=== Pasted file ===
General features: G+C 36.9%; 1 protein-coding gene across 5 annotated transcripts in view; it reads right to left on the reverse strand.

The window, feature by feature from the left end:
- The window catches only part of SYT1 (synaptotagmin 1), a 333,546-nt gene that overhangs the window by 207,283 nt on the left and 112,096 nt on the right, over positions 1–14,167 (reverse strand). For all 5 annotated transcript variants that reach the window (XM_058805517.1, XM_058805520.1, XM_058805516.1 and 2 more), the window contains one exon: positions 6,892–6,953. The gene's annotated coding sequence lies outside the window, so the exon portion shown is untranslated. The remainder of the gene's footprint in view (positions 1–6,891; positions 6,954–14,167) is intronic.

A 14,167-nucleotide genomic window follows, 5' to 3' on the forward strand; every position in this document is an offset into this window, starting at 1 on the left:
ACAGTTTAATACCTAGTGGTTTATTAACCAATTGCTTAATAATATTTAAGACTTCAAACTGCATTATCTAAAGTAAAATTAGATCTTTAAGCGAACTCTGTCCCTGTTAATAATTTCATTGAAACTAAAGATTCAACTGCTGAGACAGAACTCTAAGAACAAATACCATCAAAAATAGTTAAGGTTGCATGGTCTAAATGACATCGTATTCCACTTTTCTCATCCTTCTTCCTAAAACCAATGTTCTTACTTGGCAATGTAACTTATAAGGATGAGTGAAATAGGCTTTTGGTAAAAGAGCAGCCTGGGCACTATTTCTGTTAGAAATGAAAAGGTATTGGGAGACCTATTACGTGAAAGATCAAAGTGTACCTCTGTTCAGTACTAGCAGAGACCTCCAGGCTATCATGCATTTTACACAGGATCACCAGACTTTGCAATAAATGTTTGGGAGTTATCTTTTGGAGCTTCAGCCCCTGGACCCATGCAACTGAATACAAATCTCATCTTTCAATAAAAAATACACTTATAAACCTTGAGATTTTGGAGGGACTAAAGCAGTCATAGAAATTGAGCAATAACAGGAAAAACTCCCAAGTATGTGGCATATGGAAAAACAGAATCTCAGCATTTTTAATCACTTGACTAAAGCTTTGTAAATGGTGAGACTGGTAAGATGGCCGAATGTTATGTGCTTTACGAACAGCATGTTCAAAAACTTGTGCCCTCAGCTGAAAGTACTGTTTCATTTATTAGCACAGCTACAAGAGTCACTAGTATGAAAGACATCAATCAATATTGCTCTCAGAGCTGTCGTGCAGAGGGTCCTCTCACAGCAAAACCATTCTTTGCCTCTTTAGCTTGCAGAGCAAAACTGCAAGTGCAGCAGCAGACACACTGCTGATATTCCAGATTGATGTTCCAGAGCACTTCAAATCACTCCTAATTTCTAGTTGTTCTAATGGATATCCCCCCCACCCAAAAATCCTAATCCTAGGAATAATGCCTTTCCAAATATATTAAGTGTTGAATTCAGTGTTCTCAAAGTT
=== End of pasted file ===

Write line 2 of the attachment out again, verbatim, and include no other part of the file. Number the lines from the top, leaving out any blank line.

The window, feature by feature from the left end: